In view of this condition put forth by the creditors, a group restructuring exercise was conducted pursuant to which the investments held by APL were transferred to AEL on credit and the amount payable to APL was reflected in the AEL’s financial statements under the head “Other Payables”. The AO sought to add the amount so credited to the income of AEL by invoking Section 68 of the ITA which was confirmed by the CIT(A). AEL preferred an appeal against this order of the CIT(A) before the ITAT.
The main question before the ITAT was whether Section 68 of the ITA could also be made applicable to a situation where there was no actual receipt of cash but simply an outstanding liability on a company to pay. It referred to the judgment of the Supreme Court in the case of H.H. Sri Rama Verma v. CIT,13 the judgment of the Calcutta High Court (the jurisdictional High Court in the instant case) in the case of Jatia Investment Co v. CIT,14 and that of the Madras High Court in V.R. Global Energy Pvt. Ltd. v. ITO,15 and held that the provisions of Section 68 of the ITA may not be applied to an outstanding liability on a company to make payment to another.
The ITAT remanded the file back to the AO with a direction that if it is found that AEL has not received any money/cash from its holding company for the relevant assessment year, Section 68 of the ITA cannot be applied and the addition made by the AO should be deleted. However, if any element of money/cash is found to have been received by AEL from its holding company, then the AO should ascertain whether AEL is able to discharge the onus put on it by Section 68 by considering the three essential ingredients and make any addition if AEL is unable to discharge such onus.
The judgment of the Hon’ble Supreme Court in the case of NRA Iron & Steel (supra) has led to a lot of concern amongst taxpayers. There is an apprehension that while the tax department is allaying the concerns of taxpayers with respect to the angel tax controversy, another provision of the ITA may result in adversarial tax litigation in cases involving share subscription at premium. However, what need to be noted is that the judgement of the Supreme Court was delivered in the context of certain specific facts and circumstances. Many of the investors/ subscribers of shares in this case were companies which were found to be non-existent and were unable to justify how they had invested at such a premium despite having negligible taxable income as per their income tax returns. No substantive reply was forthcoming regarding the source of the funds used to make the investment. These specific facts resulted in the Supreme Court ruling against the Taxpayer wherein it also reaffirmed some already established principles regarding the essential ingredients for the use of Section 68 of the ITA.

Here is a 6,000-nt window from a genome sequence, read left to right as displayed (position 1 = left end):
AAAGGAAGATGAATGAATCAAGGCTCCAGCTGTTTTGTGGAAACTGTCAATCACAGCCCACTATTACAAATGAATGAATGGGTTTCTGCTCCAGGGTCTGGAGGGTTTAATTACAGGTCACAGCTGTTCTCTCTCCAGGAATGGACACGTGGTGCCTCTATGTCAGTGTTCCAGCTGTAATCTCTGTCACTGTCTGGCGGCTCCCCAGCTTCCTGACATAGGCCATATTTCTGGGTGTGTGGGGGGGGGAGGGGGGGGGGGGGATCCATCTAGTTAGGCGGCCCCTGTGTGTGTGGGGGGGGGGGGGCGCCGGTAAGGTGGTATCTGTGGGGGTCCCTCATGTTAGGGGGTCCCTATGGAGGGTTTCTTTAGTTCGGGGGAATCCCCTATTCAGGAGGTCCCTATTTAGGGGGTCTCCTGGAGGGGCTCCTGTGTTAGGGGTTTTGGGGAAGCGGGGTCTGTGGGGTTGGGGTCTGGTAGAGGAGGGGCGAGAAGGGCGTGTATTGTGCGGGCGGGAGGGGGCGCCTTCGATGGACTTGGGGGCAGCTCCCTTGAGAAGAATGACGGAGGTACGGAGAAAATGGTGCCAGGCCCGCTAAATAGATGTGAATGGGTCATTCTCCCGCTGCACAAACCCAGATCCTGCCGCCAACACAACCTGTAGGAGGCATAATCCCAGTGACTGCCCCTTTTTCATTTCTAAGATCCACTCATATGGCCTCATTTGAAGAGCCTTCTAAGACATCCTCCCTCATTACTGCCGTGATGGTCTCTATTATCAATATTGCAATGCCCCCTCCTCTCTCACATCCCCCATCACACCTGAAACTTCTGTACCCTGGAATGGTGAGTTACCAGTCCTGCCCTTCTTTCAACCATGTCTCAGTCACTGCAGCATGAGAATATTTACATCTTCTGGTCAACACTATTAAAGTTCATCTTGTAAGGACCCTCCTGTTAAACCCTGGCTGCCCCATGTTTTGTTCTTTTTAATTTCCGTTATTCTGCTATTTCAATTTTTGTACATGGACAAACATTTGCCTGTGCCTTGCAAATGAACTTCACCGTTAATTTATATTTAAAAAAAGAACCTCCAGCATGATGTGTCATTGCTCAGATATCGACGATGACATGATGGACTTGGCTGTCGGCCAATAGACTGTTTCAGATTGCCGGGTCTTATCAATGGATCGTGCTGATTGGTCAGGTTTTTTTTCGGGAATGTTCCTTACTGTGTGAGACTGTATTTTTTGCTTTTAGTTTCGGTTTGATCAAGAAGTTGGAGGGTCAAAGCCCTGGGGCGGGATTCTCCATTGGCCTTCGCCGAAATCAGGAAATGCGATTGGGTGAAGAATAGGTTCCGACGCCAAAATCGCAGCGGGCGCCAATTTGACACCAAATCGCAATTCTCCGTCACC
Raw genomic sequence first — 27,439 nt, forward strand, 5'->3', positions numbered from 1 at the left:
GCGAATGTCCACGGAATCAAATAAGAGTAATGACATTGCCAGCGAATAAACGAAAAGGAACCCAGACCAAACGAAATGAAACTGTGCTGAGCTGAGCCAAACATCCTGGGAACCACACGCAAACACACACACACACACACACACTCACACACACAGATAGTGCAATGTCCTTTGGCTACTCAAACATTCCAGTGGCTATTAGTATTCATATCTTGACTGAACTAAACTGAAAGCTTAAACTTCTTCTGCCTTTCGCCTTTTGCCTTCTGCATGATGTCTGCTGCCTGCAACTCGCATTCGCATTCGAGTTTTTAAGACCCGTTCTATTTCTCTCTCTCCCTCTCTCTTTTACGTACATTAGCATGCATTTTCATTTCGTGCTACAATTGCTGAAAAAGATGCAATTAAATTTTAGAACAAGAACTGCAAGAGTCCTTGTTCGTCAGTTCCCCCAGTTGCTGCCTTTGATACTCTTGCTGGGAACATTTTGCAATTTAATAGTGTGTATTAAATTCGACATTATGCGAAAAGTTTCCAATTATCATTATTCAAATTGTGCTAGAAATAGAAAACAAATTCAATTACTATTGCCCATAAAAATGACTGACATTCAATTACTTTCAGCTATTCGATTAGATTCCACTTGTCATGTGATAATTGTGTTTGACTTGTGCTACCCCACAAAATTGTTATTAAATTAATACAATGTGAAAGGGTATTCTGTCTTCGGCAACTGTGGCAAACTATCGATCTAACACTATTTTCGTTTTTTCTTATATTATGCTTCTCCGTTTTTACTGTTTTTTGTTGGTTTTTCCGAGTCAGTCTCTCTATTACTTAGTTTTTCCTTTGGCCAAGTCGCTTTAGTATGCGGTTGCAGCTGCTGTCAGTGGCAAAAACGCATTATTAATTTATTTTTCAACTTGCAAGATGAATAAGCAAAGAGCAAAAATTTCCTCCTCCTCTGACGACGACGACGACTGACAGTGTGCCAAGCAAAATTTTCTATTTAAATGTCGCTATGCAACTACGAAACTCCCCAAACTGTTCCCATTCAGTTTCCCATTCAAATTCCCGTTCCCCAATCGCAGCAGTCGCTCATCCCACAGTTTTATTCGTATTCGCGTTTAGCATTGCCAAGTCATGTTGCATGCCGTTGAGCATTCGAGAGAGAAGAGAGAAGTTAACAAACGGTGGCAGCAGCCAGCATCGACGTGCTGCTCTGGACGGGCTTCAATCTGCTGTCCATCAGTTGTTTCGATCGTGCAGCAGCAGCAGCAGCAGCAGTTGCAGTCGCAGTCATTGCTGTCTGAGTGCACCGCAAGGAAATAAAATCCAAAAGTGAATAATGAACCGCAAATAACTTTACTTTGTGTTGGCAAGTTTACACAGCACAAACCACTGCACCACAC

In view of the same, the ruling of the ITAT in the case of M/s. Chiripal Poly Films Ltd. (supra) coming after the judgment of the Supreme Court should provide some comfort to stakeholders as this case clearly demonstrates that as long as a taxpayer is able to demonstrate the genuineness of a transaction by establishing the identity of the investors and their credit worthiness, the courts should consider them as having discharged the onus under Section 68 of the ITA. Similarly, the judgment of the ITAT in the case of M/s. Abhijeet Enterprise Ltd. (supra) also demonstrates that the courts have not done away with the long-established precedents around Section 68 and these judgements should still put a check on any potential misuse of this provisions by the tax authorities.
Thus, given the established jurisprudence around this provision and the peculiar set of facts involved in the judgment in NRA Iron & Steel (supra), Section 68 of the ITA is unlikely to become another flashpoint of high-profile tax controversy in the manner of the angel tax provisions and genuine taxpayers should not be worried of any adverse consequence resulting from this judgment.
1 Cash credits.
68. Where any sum is found credited in the books of an assessee maintained for any previous year, and the assessee offers no explanation about the nature and source thereof or the explanation offered by him is not, in the opinion of the Assessing Officer, satisfactory, the sum so credited may be charged to income-tax as the income of the assessee of that previous year:
Provided that where the assessee is a company (not being a company in which the public are substantially interested), and the sum so credited consists of share application money, share capital, share premium or any such amount by whatever name called, any explanation offered by such assessee-company shall be deemed to be not satisfactory, unless—
(a) the person, being a resident in whose name such credit is recorded in the books of such company also offers an explanation about the nature and source of such sum so credited; and
(b) such explanation in the opinion of the Assessing Officer aforesaid has been found to be satisfactory:
Provided further that nothing contained in the first proviso shall apply if the person, in whose name the sum referred to therein is recorded, is a venture capital fund or a venture capital company as referred to in clause (23FB) of section 10.
2  103 taxmann.com 48 (SC)
3 ITA No.2671/Mum/2016
4 ITA No. 308/Kol/2017
5 Supra note 2.
6 (2008) 299 ITR 268 (Delhi)
7 291 ITR 278
8  264 ITR 254 (Gau.)
9 Kale Khan Mohammad Hanif v. CIT  50 ITR 1 (SC); Roshan Di Hatti v. CIT  107 ITR (SC)
10 Supra note 3.
11  392 ITR 7 (Bombay)
12 Supra note 4.
13 187 ITR 308;
14 306 ITR 718)
15 96 taxmann.com 647
The contents of this hotline should not be construed as legal opinion. View detailed disclaimer.